Using Fail2ban with Nginx and WordPress

Fail2ban is a popular intrusion prevention software written in python that is intended to protect your server from single-source brute force attacks. By default it will watch your SSH service on port 22 but it also does much more.You can find many filters on the web, or write your own, that match a specific set of rules based on some log. Fail2ban can also be set to block the IP address of people trying to log into your WordPress website.First, add the following code to functions.php in your WordPress theme. This will return a 403 status for incorrect login attempts.

function my_login_failed_403() {status_header( 403 );} add_action( ‘wp_login_failed’, ‘my_login_failed_403′ );

Then, create a filter with these rules in /etc/fail2ban/filter.d, name it wordpress-ban.conf.

[Definition] failregex = .*POST.*(wp-login.php|xmlrpc.php).* 403

The last step is to tell Fail2ban what to do when entries in your log meet the specified criteria. In the case below Fail2ban will block a users IP address for 1 hour if he or she has more than 5 incorrect login attempts.

[wordpress] enabled = true
port = http,https
filter = wordpress-ban
logpath = /path/to/nginx/access.log
maxretry = 5
bantime = 3600

Easy, right?

Velocity Conference June 2014 Santa Clara, California

I was fortunate to attend the O’Reilly Velocity Conference in Santa Clara, California on June 25 and 26. The Velocity Conference is the premier annual conference about web performance and operations. People from all over the world attend to hear industry leaders talk and learn how to build faster applications and streamline their operations. It was one of the smartest groups of people I’ve ever been around. Well over 2,000 developers, engineers, managers, sys admins, programmers, and other industry experts in one convention center. I also got to know some of the NGINX team from Russia.

The Exhibitor’s Hall was filled with lots and lots of companies in the web performance industry. Exhibitors included companies such as Cedexis, of course NGINX, RackSpace, Fastly, Dropbox, CacheFly, Akamai, MaxCDN, Linode, New Relic and the list goes on. It was great to recognize many of the companies. I especially enjoyed meeting with some of the leaders at MaxCDN and Cedexis — two companies which sponsor jsDelivr.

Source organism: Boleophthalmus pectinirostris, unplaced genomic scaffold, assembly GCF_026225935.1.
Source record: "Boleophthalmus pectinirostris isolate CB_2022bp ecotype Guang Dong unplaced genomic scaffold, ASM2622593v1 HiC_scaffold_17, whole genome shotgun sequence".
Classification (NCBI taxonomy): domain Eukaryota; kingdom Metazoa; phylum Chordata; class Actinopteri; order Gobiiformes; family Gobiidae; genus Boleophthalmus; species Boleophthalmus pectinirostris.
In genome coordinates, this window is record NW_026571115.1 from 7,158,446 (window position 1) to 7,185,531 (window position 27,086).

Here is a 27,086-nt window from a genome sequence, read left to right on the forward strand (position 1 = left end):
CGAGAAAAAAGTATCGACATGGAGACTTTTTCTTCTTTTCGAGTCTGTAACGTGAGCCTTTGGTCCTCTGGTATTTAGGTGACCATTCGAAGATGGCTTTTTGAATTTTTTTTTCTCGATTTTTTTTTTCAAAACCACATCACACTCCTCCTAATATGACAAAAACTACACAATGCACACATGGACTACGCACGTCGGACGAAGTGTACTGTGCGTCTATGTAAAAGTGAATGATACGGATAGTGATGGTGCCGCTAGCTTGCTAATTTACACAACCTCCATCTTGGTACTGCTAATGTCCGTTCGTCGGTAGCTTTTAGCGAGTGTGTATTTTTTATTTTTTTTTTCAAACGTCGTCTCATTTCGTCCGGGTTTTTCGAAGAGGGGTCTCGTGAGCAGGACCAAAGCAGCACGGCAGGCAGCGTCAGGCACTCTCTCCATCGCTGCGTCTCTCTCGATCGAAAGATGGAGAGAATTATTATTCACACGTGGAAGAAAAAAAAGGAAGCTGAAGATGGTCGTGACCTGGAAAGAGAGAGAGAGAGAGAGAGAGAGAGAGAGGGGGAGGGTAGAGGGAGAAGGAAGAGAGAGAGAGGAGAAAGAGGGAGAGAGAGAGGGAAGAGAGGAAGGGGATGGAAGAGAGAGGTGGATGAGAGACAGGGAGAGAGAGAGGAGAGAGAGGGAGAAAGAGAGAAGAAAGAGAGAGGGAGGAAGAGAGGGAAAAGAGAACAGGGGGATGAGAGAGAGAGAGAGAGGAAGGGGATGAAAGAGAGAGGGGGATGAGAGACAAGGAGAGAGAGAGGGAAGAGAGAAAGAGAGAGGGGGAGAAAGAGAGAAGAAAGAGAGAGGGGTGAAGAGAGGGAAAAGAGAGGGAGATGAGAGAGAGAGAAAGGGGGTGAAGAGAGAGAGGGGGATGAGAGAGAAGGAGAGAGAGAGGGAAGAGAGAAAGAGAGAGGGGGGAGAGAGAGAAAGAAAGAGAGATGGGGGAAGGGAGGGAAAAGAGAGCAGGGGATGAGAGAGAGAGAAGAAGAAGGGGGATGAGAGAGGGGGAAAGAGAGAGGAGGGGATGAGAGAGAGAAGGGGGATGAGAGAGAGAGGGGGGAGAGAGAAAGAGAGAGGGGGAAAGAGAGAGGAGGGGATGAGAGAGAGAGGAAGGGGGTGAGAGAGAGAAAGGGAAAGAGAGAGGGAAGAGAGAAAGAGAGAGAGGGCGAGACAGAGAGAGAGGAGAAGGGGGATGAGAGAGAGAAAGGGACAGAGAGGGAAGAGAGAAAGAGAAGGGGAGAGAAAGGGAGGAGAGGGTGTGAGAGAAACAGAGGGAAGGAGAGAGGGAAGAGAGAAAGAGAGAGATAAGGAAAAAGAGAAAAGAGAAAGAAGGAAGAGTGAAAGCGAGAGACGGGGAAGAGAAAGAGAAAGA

The Velocity Conference schedule was jam-packed with talks from leading web performance advocates, engineers and evangelists such as Ilya Grigorik and Patrick Meenan from Google, Andrew Fong from Dropbox, and Steve Souders from Fastly and previously Head Performance Engineer at Google and Chief Performance Officer at Yahoo!.

I spent a lot of time at our booth (for NGINX) but did attend a few sessions too. My favorite session, excluding of course that from Sarah Novotny, evangelist and community leader at NGINX about “Things You Didn’t Know about NGINX,” was from Ilya Grigorik. One of his talks was called “IS TLS Fast Yet?” Ilya delved into TLS Optimization which was really interesting. A few of his key topics were:

  • Leveraging CDNs and edge nodes to minimize latency.
  • Reducing and eliminating RTTs with abbreviated handshakes.
  • Reducing computational costs with session resumption.
  • Reducing buffering latency for interactive traffic and maximizing throughput for bulk delivery.
  • Optimizing certification validation, leveraging certificate pinning and HSTS.
  • Configuration and deployment best practices: enabling False Start, Forward Secrecy, and more.

Overall the Velocity Conference 2014 was a really exciting event. I met many new people in the industry and was introduced to some cool new startups. It was also great to see that almost all companies are hiring. It’s definitely a conference I would hope to attend again one day.